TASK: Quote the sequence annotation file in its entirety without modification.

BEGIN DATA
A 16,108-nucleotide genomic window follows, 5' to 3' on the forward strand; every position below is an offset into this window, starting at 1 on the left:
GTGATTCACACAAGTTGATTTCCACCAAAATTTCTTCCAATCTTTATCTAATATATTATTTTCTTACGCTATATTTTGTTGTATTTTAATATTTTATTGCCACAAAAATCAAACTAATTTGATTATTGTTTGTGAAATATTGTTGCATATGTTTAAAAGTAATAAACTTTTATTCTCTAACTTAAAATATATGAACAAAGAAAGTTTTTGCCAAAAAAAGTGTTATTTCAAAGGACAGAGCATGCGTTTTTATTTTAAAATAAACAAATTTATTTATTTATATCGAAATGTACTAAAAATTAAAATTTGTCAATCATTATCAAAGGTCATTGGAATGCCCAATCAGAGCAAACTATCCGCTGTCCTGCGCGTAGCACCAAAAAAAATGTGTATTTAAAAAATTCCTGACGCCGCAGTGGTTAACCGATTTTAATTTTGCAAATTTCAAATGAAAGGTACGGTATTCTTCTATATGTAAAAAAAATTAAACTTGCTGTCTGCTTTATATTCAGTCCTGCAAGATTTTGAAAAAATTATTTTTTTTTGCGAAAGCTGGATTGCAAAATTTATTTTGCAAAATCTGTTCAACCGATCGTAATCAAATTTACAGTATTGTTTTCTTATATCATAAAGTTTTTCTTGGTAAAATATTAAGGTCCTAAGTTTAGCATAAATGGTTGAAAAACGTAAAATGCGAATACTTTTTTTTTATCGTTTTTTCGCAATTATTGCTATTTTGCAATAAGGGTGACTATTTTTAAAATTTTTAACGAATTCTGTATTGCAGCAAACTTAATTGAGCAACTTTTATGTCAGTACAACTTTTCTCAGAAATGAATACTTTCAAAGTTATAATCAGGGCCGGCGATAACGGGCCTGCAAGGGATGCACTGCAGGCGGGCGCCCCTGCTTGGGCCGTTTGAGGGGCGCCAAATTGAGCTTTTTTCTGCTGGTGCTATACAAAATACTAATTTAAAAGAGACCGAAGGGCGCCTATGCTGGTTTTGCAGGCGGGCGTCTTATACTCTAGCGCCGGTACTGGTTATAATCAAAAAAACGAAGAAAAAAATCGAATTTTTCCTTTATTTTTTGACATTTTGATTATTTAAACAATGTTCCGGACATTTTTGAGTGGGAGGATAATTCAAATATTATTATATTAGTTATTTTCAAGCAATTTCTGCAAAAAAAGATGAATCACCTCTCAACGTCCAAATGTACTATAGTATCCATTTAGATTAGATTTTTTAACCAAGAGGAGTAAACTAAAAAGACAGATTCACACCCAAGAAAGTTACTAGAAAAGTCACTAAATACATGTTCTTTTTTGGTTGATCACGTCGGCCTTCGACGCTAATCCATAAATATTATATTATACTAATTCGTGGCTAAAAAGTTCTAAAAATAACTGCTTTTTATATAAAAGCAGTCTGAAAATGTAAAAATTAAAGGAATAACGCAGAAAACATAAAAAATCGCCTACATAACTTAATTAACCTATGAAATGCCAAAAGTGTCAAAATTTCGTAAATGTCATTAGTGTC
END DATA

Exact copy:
A 16,108-nucleotide genomic window follows, 5' to 3' on the forward strand; every position below is an offset into this window, starting at 1 on the left:
GTGATTCACACAAGTTGATTTCCACCAAAATTTCTTCCAATCTTTATCTAATATATTATTTTCTTACGCTATATTTTGTTGTATTTTAATATTTTATTGCCACAAAAATCAAACTAATTTGATTATTGTTTGTGAAATATTGTTGCATATGTTTAAAAGTAATAAACTTTTATTCTCTAACTTAAAATATATGAACAAAGAAAGTTTTTGCCAAAAAAAGTGTTATTTCAAAGGACAGAGCATGCGTTTTTATTTTAAAATAAACAAATTTATTTATTTATATCGAAATGTACTAAAAATTAAAATTTGTCAATCATTATCAAAGGTCATTGGAATGCCCAATCAGAGCAAACTATCCGCTGTCCTGCGCGTAGCACCAAAAAAAATGTGTATTTAAAAAATTCCTGACGCCGCAGTGGTTAACCGATTTTAATTTTGCAAATTTCAAATGAAAGGTACGGTATTCTTCTATATGTAAAAAAAATTAAACTTGCTGTCTGCTTTATATTCAGTCCTGCAAGATTTTGAAAAAATTATTTTTTTTTGCGAAAGCTGGATTGCAAAATTTATTTTGCAAAATCTGTTCAACCGATCGTAATCAAATTTACAGTATTGTTTTCTTATATCATAAAGTTTTTCTTGGTAAAATATTAAGGTCCTAAGTTTAGCATAAATGGTTGAAAAACGTAAAATGCGAATACTTTTTTTTTATCGTTTTTTCGCAATTATTGCTATTTTGCAATAAGGGTGACTATTTTTAAAATTTTTAACGAATTCTGTATTGCAGCAAACTTAATTGAGCAACTTTTATGTCAGTACAACTTTTCTCAGAAATGAATACTTTCAAAGTTATAATCAGGGCCGGCGATAACGGGCCTGCAAGGGATGCACTGCAGGCGGGCGCCCCTGCTTGGGCCGTTTGAGGGGCGCCAAATTGAGCTTTTTTCTGCTGGTGCTATACAAAATACTAATTTAAAAGAGACCGAAGGGCGCCTATGCTGGTTTTGCAGGCGGGCGTCTTATACTCTAGCGCCGGTACTGGTTATAATCAAAAAAACGAAGAAAAAAATCGAATTTTTCCTTTATTTTTTGACATTTTGATTATTTAAACAATGTTCCGGACATTTTTGAGTGGGAGGATAATTCAAATATTATTATATTAGTTATTTTCAAGCAATTTCTGCAAAAAAAGATGAATCACCTCTCAACGTCCAAATGTACTATAGTATCCATTTAGATTAGATTTTTTAACCAAGAGGAGTAAACTAAAAAGACAGATTCACACCCAAGAAAGTTACTAGAAAAGTCACTAAATACATGTTCTTTTTTGGTTGATCACGTCGGCCTTCGACGCTAATCCATAAATATTATATTATACTAATTCGTGGCTAAAAAGTTCTAAAAATAACTGCTTTTTATATAAAAGCAGTCTGAAAATGTAAAAATTAAAGGAATAACGCAGAAAACATAAAAAATCGCCTACATAACTTAATTAACCTATGAAATGCCAAAAGTGTCAAAATTTCGTAAATGTCATTAGTGTC